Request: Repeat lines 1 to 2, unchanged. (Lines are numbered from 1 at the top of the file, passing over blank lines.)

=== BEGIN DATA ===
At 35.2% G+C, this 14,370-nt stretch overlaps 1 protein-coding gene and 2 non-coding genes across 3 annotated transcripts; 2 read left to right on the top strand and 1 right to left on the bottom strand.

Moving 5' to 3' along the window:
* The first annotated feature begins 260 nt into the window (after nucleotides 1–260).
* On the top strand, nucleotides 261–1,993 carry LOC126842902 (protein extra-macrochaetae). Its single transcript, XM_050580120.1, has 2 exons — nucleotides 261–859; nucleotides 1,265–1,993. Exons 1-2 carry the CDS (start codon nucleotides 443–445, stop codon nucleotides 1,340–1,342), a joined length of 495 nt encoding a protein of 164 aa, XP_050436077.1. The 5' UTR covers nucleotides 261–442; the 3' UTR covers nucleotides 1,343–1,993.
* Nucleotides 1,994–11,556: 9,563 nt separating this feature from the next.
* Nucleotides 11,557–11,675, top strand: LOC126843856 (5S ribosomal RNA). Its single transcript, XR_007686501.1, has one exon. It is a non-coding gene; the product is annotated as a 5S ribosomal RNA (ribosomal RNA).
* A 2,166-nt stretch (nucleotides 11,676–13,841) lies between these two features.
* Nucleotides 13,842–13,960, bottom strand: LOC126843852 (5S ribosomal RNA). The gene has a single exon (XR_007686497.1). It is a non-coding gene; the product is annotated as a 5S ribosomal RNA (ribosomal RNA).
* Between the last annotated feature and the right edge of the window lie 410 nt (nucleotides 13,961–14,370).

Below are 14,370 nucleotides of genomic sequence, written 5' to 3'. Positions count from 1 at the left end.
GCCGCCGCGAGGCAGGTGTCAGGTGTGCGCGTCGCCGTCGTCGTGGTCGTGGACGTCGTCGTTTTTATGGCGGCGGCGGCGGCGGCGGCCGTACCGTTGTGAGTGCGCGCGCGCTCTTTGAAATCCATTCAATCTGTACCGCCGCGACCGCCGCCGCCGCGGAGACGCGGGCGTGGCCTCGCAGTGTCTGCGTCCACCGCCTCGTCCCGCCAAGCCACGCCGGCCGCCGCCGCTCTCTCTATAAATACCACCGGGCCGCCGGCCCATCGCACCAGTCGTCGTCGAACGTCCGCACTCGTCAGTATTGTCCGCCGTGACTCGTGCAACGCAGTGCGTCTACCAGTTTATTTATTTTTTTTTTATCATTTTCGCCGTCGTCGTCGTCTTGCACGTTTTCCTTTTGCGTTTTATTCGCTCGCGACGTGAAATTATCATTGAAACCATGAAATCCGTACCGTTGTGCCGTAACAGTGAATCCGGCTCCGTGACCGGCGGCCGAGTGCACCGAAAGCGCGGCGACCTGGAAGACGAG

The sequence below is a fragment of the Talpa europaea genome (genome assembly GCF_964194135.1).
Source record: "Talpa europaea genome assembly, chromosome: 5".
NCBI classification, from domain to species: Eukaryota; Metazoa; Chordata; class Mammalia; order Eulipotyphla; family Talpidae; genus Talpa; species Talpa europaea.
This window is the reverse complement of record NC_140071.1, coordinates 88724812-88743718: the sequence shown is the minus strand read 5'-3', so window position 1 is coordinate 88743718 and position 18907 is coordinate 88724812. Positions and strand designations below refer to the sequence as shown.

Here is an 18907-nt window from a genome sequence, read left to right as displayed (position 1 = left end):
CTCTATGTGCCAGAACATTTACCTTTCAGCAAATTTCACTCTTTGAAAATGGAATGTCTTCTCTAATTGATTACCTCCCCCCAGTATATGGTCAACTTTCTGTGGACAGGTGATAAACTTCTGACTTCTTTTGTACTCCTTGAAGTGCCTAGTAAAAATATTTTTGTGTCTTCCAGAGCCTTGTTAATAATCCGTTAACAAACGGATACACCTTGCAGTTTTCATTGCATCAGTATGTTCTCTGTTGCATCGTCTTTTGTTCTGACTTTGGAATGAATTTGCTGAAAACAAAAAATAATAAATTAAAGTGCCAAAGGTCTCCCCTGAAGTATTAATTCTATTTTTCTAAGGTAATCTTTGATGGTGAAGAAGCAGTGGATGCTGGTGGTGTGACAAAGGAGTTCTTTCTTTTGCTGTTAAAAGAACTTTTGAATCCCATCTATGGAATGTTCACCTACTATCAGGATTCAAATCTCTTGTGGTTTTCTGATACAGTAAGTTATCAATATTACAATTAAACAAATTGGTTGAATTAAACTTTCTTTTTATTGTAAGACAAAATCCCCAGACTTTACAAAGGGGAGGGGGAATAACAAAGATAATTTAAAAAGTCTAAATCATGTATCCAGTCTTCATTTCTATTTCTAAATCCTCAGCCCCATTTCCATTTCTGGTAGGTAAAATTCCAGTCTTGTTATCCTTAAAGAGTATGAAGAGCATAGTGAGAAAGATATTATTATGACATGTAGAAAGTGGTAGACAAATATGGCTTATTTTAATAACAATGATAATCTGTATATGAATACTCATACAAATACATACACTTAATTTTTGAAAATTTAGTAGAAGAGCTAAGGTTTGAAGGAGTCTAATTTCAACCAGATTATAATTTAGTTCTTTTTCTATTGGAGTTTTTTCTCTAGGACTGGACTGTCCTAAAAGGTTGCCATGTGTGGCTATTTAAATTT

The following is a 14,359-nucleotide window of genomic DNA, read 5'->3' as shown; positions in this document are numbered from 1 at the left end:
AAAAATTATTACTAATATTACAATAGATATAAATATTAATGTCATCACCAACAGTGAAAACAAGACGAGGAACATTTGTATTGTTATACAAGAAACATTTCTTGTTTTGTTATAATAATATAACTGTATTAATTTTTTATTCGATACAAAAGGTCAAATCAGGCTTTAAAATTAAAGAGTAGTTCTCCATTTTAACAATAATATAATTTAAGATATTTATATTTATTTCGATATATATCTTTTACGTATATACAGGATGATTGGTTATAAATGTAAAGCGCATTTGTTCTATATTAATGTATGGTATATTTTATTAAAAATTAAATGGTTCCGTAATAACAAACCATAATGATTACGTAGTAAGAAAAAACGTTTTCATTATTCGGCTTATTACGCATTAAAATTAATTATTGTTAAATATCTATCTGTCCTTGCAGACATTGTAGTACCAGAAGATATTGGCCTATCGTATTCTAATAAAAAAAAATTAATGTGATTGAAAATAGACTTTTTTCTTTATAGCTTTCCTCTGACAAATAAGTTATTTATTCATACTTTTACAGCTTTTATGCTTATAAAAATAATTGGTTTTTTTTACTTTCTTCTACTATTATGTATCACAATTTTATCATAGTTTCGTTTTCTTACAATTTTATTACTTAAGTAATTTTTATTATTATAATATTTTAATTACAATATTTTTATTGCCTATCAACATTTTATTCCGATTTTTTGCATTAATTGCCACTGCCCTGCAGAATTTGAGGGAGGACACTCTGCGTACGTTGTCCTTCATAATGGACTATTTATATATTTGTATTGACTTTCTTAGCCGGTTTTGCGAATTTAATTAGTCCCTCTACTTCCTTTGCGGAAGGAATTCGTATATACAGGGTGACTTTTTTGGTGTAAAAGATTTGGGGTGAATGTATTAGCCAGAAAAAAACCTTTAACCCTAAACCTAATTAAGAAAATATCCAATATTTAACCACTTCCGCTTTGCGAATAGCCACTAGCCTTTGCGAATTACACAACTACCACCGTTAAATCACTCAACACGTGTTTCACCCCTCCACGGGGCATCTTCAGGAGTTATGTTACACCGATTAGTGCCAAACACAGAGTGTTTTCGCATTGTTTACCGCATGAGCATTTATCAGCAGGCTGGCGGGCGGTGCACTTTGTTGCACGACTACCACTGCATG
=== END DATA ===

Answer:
At 35.2% G+C, this 14,370-nt stretch overlaps 1 protein-coding gene and 2 non-coding genes across 3 annotated transcripts; 2 read left to right on the top strand and 1 right to left on the bottom strand.

Moving 5' to 3' along the window: